STORY SHANE BOOTH PHOTOGRAPHY YAMAHA
WIRE YOUR GRIPS
Wire your grips on, using a thin-gauge stainless-steel wire. Three separate strands of wire per grip will do the trick: each end and one in the middle. Go around the grip twice each time then twist the wire to get it tight. Be sure to tuck the cut-off section back into the grip so you don’t stab your hand with it.
SET YOUR TYRE PRESSURES
Check what the manufacturer recommends in the manual but it will usually be somewhere around 13–15psi. With standard tubes, 14psi or 15psi will help avoid pinch flats. The correct tyre pressure can make a huge difference to the way your bike feels on the track.
ADJUST YOUR CHAIN
Be sure your chain is adjusted to the correct specs as per your user manual. It’s an easy part to overlook, so check it out before you ride your new machine. Check not only the adjustment but also that the rear wheel is aligned straight.
SET YOUR SUSPENSION CLICKERS & AIR PRESSURE
Reset all your suspension clickers to the standard specs in your user manual. It’s not uncommon for the suspension clickers to be all over the place when the bike comes out of the crate. A simple reset to standard specs assures you everything is where it should be and gives you a good base setting to work from. If you have an air fork, be sure to set the pressure on that, too; you should check it prior to every ride or race.
SET YOUR RIDER SAG
Some user manuals will give you a very good rundown on how to set the rear shock’s preload correctly for each specific rider. Getting this right or as close to correct as possible will make a huge difference to how the bike handles. Too much and the bike could be difficult to turn; too little and it may become unstable. Get this right before you even start to think about how your bike is handling.
ADJUST YOUR HANDLEBAR POSITION
Most bikes now have several handlebar clamp positions available to the rider. Be sure to try some of the different positions; this may require you to flip the handlebar clamps around if they’re offset; some bikes will have two separate mounting positions in the top triple clamp. Either way, you won’t know if there’s a better position for you unless you try it.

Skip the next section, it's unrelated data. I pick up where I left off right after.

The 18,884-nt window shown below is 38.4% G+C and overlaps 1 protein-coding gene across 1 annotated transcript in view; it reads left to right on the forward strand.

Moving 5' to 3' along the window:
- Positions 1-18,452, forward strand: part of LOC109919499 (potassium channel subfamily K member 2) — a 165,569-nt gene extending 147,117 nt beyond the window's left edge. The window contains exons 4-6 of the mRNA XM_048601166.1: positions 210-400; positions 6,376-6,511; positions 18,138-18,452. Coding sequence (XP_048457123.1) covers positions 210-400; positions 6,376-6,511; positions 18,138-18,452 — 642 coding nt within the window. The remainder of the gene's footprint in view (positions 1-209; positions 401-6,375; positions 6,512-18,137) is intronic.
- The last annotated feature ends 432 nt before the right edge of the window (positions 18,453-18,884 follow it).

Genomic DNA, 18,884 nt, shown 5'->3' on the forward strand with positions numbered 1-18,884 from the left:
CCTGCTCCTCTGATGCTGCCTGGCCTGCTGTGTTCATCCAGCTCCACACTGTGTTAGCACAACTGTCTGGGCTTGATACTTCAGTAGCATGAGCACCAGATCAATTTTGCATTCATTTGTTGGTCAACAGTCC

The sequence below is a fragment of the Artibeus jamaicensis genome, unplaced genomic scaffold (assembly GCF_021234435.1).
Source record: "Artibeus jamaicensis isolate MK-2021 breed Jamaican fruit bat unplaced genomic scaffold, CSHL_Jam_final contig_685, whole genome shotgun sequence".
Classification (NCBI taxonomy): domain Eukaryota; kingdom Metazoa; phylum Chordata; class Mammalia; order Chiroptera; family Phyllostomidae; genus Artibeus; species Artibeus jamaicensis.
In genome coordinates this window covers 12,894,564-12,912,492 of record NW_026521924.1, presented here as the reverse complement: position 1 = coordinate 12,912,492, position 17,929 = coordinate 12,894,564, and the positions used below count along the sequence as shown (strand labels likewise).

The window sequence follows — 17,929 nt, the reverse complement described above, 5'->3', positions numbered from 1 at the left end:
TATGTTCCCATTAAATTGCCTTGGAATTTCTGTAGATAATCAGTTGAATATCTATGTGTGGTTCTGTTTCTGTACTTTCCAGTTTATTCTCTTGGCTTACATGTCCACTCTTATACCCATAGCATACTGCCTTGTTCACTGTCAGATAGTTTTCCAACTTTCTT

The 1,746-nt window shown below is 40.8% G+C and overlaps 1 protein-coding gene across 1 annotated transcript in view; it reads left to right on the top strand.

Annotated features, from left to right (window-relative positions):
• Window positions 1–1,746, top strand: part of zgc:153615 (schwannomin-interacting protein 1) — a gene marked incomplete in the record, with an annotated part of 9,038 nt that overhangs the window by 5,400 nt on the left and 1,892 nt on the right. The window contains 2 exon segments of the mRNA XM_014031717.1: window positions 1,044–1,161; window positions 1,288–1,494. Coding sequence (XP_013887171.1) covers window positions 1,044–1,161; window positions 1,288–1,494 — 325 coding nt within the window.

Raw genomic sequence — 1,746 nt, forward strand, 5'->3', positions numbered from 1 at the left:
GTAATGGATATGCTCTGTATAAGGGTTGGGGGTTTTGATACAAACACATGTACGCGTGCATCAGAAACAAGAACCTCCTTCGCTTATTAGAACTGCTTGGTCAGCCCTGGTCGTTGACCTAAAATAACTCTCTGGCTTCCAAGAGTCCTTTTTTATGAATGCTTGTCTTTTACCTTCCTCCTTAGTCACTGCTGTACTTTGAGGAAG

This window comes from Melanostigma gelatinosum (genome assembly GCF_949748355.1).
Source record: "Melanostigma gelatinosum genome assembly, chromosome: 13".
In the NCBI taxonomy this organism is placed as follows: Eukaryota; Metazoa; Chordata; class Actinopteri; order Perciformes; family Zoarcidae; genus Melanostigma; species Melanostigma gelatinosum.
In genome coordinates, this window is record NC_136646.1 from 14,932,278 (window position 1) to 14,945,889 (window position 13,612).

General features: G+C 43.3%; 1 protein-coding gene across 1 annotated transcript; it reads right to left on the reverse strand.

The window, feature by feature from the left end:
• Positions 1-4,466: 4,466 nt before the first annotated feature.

ADD TEFLON TAPE UNDER YOUR PERCHES
This is a quick way to add an insurance policy to your clutch and brake perches and levers. Remove your front brake and clutch perches then wrap Teflon plumbing tape several times around the handlebar where the perch mounts. Fit the perches again and this will allow you to tension the perches enough so they won’t move while you’re riding — but in a crash they’ll spin out of the way, hopefully saving your perch and lever from breaking.
ADJUST LEVER POSITION
Adjust your levers to suit you! Remember, you can also move the levers in on the handlebars, too. This will get you using the lever more towards the end rather than right in near the pivot point, which will give you a lighter pull and better feel. Also, get the rotation correct — a slight downward angle usually suits most riders.
SET YOUR REAR BRAKE PEDAL & GEARSHIFT LEVER
Make sure your rear brake and gearshift lever are in the correct position; don’t just assume they’re in the right place because it’s a new bike. As a general rule, your shifter should be pretty much level with your footpeg and the rear brake pedal just slightly lower. It will always differ between riders but start there and see what works best for you.
CHECK YOUR AIR FILTER
This can be a costly mistake, so it’s worth checking. Depending on where your bike came from, your air filter should be serviced and ready to roll — but just check it’s oiled and installed correctly before you ride your new pride and joy. It’s a quick check that could save some major hassles.